On the plus side, the budget gave generous tax breaks for mutual funds which have sent the stock markets soaring. Interest rates were cut, an expanded automatic list for foreign direct investment was promised, as also clearance of FDI proposals within 30 days. And the budget slashed the number of customs and excise slabs, a positive step that will reduce corruption and litigation. The budget also laid special emphasis on foreign investment in pharmaceuticals, promising 74 per cent automatic foreign equity.
What did the budget have for the SJM’ In terms of old-fashioned swadeshi protectionism, nothing: no curbs on foreign in vestment in consumer goods, no protectionist import duties. But last year’s budge’ had already demonstrated to the SJM i fundamental flaw in simplistic swadeshi That budget imposed an 8 per cent import duty almost across the board, yet instead of welcoming it, many swadeshi industrialists protested that it had made imported inputs too expensive. This drove home the point that for every swadeshi producer of an item there is also a swadeshi consumer, and you cannot help the first without hurting the second. Putting swadeshi into practice is more tricky than the Sangh Parivar imagined while in Opposition.
What the Sangh Parivar liked about the budget was its emphasis on agriculture and rural development, its sops to small-scale industries, its special provisions for NRIs, and the gold deposit scheme. Yashwant Sinha spoke of empowering the rural masses through panchayati raj, of providing funds directly to gram sabhas, of providing universal education through an Education Guarantee Scheme along the lines pioneered by Madhya Pradesh. He dropped names of the Gandhi family from various rural schemes and renamed a handloom scheme after Deen Dayal Upadhyaya. He greatly increased duty-free clearances for small-scale industries, and resisted pressures to de-reserve industries reserved for small units. He accepted a proposal made by the SJM and others, for a gold deposit scheme. He provided automatic clearance for 100 per cent foreign equity for NRI investors, and equalised capital gains tax treatment for swadeshi and videshi investors.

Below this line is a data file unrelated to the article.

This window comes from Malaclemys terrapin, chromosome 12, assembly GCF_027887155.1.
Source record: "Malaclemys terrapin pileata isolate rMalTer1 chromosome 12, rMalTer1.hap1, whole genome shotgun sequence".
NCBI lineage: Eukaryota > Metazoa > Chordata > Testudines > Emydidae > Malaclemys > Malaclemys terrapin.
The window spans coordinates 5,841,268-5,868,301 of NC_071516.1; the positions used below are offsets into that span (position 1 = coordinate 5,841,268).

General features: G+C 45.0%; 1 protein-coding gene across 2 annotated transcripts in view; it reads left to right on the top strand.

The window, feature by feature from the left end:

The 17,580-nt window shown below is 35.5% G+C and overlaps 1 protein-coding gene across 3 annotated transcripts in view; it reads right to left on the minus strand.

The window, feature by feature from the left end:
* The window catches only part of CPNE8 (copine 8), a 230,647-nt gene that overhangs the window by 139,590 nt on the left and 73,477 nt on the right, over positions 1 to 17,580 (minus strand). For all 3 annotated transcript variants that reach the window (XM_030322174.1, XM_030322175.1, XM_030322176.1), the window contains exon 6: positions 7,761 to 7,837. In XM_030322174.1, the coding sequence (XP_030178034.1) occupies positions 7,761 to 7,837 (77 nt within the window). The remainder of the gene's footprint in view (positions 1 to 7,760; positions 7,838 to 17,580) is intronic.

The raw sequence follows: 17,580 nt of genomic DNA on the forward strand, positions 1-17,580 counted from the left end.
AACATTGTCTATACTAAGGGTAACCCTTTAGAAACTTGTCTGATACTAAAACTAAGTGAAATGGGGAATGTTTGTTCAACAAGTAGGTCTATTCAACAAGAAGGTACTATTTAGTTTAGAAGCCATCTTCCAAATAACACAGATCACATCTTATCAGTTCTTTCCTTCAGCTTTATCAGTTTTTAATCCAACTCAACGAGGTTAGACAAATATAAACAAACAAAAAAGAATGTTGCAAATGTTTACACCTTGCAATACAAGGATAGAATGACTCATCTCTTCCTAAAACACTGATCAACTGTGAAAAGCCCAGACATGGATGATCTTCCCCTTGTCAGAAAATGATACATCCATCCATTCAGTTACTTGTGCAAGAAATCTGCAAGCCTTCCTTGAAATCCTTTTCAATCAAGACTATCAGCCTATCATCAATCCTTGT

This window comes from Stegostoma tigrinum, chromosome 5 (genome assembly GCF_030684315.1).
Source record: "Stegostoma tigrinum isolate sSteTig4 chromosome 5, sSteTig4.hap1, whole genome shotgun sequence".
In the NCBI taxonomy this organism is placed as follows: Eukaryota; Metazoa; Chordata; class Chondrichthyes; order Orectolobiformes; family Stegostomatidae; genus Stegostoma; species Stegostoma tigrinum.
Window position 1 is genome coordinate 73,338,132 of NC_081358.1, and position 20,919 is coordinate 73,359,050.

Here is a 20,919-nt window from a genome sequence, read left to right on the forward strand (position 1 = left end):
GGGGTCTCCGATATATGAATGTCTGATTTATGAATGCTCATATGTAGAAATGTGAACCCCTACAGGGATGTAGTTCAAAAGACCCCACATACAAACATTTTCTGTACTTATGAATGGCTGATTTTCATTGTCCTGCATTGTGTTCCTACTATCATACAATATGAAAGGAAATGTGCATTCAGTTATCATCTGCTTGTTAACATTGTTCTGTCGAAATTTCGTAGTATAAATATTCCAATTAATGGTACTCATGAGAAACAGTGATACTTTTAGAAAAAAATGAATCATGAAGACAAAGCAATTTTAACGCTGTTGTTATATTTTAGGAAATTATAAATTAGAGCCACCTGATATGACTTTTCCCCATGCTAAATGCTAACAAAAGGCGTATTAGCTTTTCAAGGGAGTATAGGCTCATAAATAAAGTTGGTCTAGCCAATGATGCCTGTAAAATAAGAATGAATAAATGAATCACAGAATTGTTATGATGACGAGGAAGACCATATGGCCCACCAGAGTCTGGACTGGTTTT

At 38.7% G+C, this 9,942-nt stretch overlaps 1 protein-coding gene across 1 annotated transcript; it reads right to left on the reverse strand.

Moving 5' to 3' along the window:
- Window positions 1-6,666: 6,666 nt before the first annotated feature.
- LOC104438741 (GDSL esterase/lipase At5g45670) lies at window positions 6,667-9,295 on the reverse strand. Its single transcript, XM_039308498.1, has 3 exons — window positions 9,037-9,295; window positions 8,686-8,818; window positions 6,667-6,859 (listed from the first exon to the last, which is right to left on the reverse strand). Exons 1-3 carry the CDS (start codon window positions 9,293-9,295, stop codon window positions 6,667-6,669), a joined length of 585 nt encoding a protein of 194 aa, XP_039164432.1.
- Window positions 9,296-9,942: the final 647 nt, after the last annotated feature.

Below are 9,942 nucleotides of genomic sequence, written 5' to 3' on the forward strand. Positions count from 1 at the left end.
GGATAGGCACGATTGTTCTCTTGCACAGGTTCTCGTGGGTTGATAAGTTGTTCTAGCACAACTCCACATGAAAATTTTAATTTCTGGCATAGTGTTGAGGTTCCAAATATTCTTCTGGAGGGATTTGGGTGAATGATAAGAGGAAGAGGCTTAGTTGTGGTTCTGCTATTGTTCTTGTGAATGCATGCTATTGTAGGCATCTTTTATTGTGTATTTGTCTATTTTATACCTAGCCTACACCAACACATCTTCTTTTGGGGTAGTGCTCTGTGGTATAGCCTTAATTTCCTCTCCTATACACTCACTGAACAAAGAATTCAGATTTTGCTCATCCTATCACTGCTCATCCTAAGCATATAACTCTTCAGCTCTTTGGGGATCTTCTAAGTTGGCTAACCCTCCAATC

Not many would have bet on this package of measures assuaging the Parivar, especially after earlier fireworks between the Parivar and party leadership.
What has happened to change the mood?
It is probably too early for a good answer. Perhaps, we are merely witnessing a temporary truce. But there remains a more positive possibility: that the SJM and others are beginning to rethink their position.
Once, Indian business was equated with people producing steel, cement and the like. But today the fabulous rise of computer software companies like Wipro and Infosys has taken their stock market value above that of traditional giants like Tata Steel. Globalisation has suddenly produced a new galaxy of swadeshi businessmen who want to conquer the world, not shelter behind high tariffs. They represent the future of India far more than the old steel and cement producers.
This merits a re-think of the whole concept of swadeshi. I see signs of it in the reaction of the Parivar to the budget. Critics will accuse me of wishful thinking. Maybe so. Yet I dare to hope.